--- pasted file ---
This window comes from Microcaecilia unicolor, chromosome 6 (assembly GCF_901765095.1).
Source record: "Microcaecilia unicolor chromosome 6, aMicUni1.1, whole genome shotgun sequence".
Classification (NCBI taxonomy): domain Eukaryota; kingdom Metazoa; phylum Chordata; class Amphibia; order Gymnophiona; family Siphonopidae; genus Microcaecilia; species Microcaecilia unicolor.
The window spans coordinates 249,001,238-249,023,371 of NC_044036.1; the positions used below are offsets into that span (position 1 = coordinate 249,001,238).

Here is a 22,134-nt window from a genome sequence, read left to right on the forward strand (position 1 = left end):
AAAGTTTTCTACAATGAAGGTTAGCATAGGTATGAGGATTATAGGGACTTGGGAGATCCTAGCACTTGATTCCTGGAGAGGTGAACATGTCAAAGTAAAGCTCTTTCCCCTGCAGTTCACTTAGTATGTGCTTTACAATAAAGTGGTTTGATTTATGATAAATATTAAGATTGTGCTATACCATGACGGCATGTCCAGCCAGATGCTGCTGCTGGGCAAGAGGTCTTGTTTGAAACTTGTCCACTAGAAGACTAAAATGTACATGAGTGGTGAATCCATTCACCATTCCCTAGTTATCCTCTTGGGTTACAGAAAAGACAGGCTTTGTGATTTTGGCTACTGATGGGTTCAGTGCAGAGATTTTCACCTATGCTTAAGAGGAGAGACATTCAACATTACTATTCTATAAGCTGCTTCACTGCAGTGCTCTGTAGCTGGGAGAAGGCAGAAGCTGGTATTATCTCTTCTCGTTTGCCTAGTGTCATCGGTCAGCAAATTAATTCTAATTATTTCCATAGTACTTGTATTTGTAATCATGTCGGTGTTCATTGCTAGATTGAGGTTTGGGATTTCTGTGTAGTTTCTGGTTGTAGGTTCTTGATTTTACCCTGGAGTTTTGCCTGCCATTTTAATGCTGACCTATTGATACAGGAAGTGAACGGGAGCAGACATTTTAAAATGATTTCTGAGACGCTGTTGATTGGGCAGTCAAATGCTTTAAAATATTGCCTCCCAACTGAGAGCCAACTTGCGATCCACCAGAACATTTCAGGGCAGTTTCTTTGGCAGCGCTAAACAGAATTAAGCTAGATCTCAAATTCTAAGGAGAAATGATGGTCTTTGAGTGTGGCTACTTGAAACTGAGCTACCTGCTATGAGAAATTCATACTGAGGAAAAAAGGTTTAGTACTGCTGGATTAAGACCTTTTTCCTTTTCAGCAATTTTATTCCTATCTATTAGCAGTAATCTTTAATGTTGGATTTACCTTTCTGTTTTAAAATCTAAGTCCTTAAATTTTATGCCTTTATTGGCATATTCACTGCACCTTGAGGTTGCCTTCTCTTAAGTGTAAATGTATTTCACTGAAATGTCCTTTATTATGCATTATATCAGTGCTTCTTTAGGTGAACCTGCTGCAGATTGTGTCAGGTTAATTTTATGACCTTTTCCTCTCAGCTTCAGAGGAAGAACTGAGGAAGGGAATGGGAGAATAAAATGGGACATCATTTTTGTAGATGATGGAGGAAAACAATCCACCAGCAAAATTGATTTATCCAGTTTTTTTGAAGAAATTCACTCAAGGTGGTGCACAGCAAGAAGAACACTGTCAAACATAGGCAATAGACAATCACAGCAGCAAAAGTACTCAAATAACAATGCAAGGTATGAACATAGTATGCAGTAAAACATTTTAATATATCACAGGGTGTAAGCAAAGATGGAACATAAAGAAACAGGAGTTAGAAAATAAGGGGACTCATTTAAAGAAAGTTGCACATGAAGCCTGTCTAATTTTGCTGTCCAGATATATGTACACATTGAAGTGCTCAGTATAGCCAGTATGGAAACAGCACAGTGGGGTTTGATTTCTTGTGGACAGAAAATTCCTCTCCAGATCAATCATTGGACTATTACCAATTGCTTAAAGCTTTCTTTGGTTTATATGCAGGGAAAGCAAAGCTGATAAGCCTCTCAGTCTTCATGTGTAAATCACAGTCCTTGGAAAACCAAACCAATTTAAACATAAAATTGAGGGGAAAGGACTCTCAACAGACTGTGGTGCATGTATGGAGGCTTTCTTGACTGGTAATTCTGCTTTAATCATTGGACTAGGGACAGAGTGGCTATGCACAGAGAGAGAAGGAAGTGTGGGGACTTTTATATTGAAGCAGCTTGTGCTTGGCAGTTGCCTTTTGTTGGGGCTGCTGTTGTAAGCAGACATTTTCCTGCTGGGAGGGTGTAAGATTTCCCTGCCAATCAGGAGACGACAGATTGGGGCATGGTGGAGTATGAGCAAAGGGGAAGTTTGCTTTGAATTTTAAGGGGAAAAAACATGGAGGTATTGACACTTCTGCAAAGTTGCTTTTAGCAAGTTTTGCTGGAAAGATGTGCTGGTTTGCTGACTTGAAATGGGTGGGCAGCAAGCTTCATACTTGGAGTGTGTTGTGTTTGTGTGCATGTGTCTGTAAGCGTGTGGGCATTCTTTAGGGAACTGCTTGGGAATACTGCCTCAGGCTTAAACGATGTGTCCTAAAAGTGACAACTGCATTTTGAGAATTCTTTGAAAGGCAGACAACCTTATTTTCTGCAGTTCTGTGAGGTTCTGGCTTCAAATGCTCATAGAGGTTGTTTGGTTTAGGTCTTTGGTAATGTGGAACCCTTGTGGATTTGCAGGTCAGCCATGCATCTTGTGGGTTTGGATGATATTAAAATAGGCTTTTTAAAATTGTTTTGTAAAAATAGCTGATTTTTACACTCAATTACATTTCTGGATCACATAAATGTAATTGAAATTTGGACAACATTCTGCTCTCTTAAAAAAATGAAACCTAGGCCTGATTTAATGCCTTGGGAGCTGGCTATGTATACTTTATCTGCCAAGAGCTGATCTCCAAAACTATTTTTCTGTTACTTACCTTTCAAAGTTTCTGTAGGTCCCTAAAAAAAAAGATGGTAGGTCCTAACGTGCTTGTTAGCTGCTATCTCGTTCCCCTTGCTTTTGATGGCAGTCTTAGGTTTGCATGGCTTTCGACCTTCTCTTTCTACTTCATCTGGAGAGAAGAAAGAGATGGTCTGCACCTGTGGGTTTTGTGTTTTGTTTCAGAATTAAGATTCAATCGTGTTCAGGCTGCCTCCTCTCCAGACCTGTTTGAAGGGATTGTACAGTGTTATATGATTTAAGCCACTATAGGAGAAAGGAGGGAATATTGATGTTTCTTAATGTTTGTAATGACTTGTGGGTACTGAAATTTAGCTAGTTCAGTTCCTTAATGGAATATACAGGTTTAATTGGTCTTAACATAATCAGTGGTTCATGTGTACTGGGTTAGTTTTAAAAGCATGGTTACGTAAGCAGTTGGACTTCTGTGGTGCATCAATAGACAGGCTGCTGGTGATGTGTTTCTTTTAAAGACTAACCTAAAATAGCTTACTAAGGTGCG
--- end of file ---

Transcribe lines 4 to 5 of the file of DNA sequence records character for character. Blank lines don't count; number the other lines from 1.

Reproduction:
The window spans coordinates 249,001,238-249,023,371 of NC_044036.1; the positions used below are offsets into that span (position 1 = coordinate 249,001,238).

Here is a 22,134-nt window from a genome sequence, read left to right on the forward strand (position 1 = left end):